Forthcoming Brewtal Brewery And Brewpub Gets A New Name


Not five minutes before writing this, I got another one: a Facebook message from an eager homebrewer announcing his intent to open a commercial brewery. Instead of being happy for this gentleman (whose beers I admit are quite good), I couldn’t help but feel a twinge of annoyance. With all due admiration for ambition, entrepreneurial spirit and the desire to advance the cause of craft beer, I’m getting a little sick of hearing from everyone who’s ever unstuck a mash that he’s trying to be the next Ken Grossman.

Most of these projects will not (and in some cases, should not ) get off the drawing board, which is why I’m doubly impressed when I hear that some eager homebrewer who’s planning to open a brewery actually has a space, maybe a license and even a piece of equipment or two.

Enter Broken Goblet Brewing, a company run by four guys who are currently building out a section of a co-working space in a Bristol industrial park. They have four named beers, they have a real-life website, they have branded T-shirts and they have, by gum, a brewery and tasting room they’re hoping to open by the end of the year.

Perhaps contributing to its ability to progress, Broken Goblet started in an unusual way: as a club. Co-owners Mike LaCouture and Jay Grosse formed The Brewtal Beer Club as a way to generate support, test their beers and try out their marketing. Within six months the club grew to 30 “members,” hosted events with upwards of 100 and supplied the remaining two owner/brewers. They planned to open the Brewtal brewery and brewpub until fate intervened in the form of lawyers and a trademark infringement suit.

As LaCouture tells it in an email, “A certain west coast brewery with a good deal more disposable cash, who shall remain nameless, decided that they would fight us on the name … and so we were forced to scrap everything and start from scratch or go broke fighting it out in court. One of our brewers used to carry a goblet around with him with our logo on it, and the night he heard the news … he smashed the goblet on the ground. We all looked down, stared at the broken goblet, and realized we had found our new name.”

Broken Goblet or Brewtal: whatever name they end up with, maybe when they officially open, they’ll christen the space like a ship: by smashing a bottle – or in this case, a goblet – across its façade.

Broken Goblet Brewing [Facebook]

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  • JA

    If you’re getting sick of hearing about homebrewer’s potentially opening breweries…perhaps you shouldn’t be writing about beer!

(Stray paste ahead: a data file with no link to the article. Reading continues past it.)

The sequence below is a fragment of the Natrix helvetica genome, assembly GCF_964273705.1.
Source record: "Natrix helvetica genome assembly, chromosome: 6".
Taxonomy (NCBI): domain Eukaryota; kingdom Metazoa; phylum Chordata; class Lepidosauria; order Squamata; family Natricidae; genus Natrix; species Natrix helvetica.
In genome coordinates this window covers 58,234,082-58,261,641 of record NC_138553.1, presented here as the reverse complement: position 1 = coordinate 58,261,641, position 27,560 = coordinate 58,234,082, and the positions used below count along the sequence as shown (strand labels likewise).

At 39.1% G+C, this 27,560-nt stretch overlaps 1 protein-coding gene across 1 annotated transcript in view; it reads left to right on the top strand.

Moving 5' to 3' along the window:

• GC

    What a pointless first paragraph. No one cares about your personal annoyance with people trying to open up new craft breweries. We should be promoting support for these new local breweries not putting them down.

  • lame

    It’s a shame, I felt that Tara was one of the few authors on this site that made foobooz readable, but now she stoops to Victor Fiorello’s level with pointless rants…..unless you’re friends with her and in her homebrew club, then it’s ok to have dreams about opening a brewery.

  • Tara Nurin

    I’m hesitant to reply to these comments because I really don’t want to get into a back-and-forth. So I’ll just say this. I hear your complaints, and although I think some of them are valid, it’s important for me as a beer writer to use my experience to point out arguments that others may not realize. Of course I want people to open breweries! You can find posts and articles I’ve written elsewhere that celebrate the industry’s growth. But I fear a repeat of the 1990s, when a lot of people jumped into brewery ownership because it was cool and they thought they could make an easy buck. Many breweries in this region failed — including some very good ones. While there are a multitude of factors that differentiate the present from the past, it’s important to keep in mind that the more people open breweries, the more people are going to open bad breweries along with the good ones. While all’s fair in beer and business, every non-craft drinkers who gets adventurous enough to taste a craft beer risks tasting a poorly brewed craft beer … and we all risk that person never tasting another one. Sounds implausable, I know, but it’s true. I just hope that everyone who opens a brewery has a solid brewer and a solid business plan. And for the record, I think the friend I mentioned who’d sent me a Facebook message does. I wish all aspiring commercial brewers lots of popularity, money, longevity and good beer!

    • JA

      An edited version of that reply would have made for a better opening paragraph to your original post!

      I think (not that anyone cares) this time around the craft beer market is much, much bigger than 10-15 years ago.

      It also seems that in the Philadelphia market, the breweries that are opening are more boutique. They’re spending $100K – $250K to open instead of $5 Million.
      I also believe most are specializing in specific “genres” of beer styles….(ex. Tired Hands and it’s Farmhouse / Rustic style of beers)….not just making a Pale Ale, an IPA, a Porter and a Stout.

      I do think that some of the current (smaller) breweries are making tastier and higher quality beers than others and ultimately as other new breweries open – a few of the current lesser quality producers will close sooner than later.

      In regards to your argument about potential new craft beer drinkers and “potentially” drinking bad examples of craft beer and walking away…if that’s the case – they probably weren’t the best candidate to be converted in the first place…however, if they were intrigued enough to try it once…they’ll try it again…after all…craft beer is all about chasing the next big beer!